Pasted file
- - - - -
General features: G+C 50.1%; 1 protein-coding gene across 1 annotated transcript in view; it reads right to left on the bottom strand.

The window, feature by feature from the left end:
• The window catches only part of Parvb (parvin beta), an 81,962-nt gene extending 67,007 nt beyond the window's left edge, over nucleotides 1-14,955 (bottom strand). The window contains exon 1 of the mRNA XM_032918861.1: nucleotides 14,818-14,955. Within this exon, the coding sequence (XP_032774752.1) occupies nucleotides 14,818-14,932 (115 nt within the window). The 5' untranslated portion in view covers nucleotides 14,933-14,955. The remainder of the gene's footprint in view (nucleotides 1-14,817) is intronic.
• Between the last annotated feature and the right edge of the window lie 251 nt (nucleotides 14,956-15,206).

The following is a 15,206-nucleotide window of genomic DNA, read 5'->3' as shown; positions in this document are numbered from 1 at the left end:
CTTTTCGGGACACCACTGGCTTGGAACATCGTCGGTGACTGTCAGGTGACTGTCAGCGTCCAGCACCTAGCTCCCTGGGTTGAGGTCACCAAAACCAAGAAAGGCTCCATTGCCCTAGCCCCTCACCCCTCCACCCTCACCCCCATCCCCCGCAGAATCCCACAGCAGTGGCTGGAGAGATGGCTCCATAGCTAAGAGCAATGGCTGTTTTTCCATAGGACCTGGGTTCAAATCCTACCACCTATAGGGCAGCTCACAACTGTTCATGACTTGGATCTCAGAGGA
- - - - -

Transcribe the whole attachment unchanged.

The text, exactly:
General features: G+C 50.1%; 1 protein-coding gene across 1 annotated transcript in view; it reads right to left on the bottom strand.

The window, feature by feature from the left end:
• The window catches only part of Parvb (parvin beta), an 81,962-nt gene extending 67,007 nt beyond the window's left edge, over nucleotides 1-14,955 (bottom strand). The window contains exon 1 of the mRNA XM_032918861.1: nucleotides 14,818-14,955. Within this exon, the coding sequence (XP_032774752.1) occupies nucleotides 14,818-14,932 (115 nt within the window). The 5' untranslated portion in view covers nucleotides 14,933-14,955. The remainder of the gene's footprint in view (nucleotides 1-14,817) is intronic.
• Between the last annotated feature and the right edge of the window lie 251 nt (nucleotides 14,956-15,206).

The following is a 15,206-nucleotide window of genomic DNA, read 5'->3' as shown; positions in this document are numbered from 1 at the left end:
CTTTTCGGGACACCACTGGCTTGGAACATCGTCGGTGACTGTCAGGTGACTGTCAGCGTCCAGCACCTAGCTCCCTGGGTTGAGGTCACCAAAACCAAGAAAGGCTCCATTGCCCTAGCCCCTCACCCCTCCACCCTCACCCCCATCCCCCGCAGAATCCCACAGCAGTGGCTGGAGAGATGGCTCCATAGCTAAGAGCAATGGCTGTTTTTCCATAGGACCTGGGTTCAAATCCTACCACCTATAGGGCAGCTCACAACTGTTCATGACTTGGATCTCAGAGGA